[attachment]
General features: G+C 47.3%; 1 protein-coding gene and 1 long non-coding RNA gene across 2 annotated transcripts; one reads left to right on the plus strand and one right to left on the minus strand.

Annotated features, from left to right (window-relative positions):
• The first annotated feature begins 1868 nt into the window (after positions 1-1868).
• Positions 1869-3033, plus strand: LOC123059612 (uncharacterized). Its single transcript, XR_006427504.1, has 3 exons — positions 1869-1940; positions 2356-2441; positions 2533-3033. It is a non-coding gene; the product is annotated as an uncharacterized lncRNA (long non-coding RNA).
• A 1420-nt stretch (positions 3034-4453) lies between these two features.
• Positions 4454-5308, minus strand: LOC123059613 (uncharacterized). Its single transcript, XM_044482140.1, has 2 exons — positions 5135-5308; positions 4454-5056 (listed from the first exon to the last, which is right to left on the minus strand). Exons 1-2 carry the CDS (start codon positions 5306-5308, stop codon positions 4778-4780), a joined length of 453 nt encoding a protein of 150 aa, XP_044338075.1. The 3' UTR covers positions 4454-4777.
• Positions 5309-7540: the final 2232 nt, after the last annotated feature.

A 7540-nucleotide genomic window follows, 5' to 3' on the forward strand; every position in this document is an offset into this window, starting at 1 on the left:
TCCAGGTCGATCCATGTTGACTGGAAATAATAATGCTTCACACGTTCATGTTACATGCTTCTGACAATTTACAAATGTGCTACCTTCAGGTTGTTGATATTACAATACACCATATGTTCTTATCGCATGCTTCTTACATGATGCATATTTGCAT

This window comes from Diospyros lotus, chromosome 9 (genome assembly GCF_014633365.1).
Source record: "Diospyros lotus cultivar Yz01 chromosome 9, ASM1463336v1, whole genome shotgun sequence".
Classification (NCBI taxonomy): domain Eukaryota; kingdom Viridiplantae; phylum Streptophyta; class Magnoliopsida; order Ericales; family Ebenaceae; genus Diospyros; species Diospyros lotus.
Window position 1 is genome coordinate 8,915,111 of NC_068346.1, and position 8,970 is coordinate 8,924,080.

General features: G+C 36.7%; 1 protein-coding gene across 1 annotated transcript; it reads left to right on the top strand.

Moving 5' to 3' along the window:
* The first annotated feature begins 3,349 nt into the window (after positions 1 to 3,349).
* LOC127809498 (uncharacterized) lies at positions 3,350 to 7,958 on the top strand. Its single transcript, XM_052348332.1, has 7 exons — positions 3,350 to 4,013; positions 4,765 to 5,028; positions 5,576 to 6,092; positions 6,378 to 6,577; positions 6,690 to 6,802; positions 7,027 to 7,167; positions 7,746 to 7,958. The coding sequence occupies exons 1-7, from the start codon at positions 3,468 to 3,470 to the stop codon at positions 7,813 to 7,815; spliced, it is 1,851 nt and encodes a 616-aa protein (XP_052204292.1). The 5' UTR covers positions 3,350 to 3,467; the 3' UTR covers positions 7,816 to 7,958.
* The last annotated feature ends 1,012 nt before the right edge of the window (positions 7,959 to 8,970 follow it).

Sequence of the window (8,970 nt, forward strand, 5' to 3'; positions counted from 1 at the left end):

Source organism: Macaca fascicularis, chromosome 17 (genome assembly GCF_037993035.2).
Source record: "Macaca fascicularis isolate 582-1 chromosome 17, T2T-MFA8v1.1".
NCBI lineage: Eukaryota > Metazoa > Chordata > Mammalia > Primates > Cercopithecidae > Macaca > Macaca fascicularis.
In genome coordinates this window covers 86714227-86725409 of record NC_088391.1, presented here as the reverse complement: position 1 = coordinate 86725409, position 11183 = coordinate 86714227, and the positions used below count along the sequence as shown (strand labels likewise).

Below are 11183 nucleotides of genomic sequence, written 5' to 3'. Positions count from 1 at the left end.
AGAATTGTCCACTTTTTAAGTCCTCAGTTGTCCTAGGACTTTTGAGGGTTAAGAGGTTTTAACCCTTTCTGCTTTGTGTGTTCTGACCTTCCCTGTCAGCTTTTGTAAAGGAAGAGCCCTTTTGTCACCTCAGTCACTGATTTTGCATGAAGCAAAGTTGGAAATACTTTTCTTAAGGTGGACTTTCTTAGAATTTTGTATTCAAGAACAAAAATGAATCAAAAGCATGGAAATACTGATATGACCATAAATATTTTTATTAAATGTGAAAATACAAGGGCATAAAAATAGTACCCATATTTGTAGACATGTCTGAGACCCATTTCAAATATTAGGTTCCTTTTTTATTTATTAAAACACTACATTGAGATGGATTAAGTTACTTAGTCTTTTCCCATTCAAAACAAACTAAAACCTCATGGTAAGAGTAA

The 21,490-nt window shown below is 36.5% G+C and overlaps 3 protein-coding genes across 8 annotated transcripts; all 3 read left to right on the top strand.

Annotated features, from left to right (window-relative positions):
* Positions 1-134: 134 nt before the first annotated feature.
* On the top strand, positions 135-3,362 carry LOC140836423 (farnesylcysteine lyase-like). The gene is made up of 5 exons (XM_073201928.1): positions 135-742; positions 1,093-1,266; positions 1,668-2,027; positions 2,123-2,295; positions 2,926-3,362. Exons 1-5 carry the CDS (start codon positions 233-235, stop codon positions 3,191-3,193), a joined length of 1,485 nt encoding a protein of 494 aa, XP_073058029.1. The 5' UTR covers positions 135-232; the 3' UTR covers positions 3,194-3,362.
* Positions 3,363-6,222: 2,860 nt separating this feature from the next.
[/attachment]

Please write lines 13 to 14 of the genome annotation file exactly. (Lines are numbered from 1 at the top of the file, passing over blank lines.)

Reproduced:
Window position 1 is genome coordinate 8,915,111 of NC_068346.1, and position 8,970 is coordinate 8,924,080.

General features: G+C 36.7%; 1 protein-coding gene across 1 annotated transcript; it reads left to right on the top strand.